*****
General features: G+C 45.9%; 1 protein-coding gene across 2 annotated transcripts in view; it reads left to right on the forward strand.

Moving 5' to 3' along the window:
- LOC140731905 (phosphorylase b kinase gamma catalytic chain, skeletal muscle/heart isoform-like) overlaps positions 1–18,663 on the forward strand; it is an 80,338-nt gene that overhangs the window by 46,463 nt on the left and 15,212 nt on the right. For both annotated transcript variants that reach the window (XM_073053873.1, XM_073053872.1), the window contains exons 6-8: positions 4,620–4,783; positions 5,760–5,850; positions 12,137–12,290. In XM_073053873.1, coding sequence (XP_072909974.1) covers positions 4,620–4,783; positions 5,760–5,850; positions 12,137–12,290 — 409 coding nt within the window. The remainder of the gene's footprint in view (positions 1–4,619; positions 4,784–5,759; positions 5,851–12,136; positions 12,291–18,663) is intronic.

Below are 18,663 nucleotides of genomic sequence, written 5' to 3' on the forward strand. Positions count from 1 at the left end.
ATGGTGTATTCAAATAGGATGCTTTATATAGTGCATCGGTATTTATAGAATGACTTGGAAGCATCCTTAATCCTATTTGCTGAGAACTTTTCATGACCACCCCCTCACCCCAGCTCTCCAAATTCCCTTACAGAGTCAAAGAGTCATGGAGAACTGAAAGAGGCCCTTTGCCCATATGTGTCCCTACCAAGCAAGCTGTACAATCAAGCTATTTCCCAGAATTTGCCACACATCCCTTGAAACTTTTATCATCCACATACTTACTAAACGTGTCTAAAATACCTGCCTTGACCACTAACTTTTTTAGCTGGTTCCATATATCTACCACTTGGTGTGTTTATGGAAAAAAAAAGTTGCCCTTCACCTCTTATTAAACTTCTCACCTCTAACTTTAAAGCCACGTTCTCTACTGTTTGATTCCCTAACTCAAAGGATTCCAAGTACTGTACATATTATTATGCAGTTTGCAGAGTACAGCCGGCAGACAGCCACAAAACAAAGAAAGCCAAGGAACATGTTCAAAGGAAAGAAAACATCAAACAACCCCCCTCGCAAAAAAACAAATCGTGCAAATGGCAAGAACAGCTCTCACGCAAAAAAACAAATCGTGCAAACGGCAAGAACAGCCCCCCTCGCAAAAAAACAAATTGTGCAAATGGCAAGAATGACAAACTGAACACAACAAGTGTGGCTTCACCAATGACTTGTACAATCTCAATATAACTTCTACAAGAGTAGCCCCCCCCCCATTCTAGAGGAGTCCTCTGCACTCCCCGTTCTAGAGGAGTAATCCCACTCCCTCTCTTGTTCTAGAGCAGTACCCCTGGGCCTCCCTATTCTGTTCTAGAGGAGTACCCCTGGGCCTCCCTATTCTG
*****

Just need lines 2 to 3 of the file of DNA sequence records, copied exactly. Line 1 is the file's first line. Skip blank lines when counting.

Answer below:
Moving 5' to 3' along the window:
- LOC140731905 (phosphorylase b kinase gamma catalytic chain, skeletal muscle/heart isoform-like) overlaps positions 1–18,663 on the forward strand; it is an 80,338-nt gene that overhangs the window by 46,463 nt on the left and 15,212 nt on the right. For both annotated transcript variants that reach the window (XM_073053873.1, XM_073053872.1), the window contains exons 6-8: positions 4,620–4,783; positions 5,760–5,850; positions 12,137–12,290. In XM_073053873.1, coding sequence (XP_072909974.1) covers positions 4,620–4,783; positions 5,760–5,850; positions 12,137–12,290 — 409 coding nt within the window. The remainder of the gene's footprint in view (positions 1–4,619; positions 4,784–5,759; positions 5,851–12,136; positions 12,291–18,663) is intronic.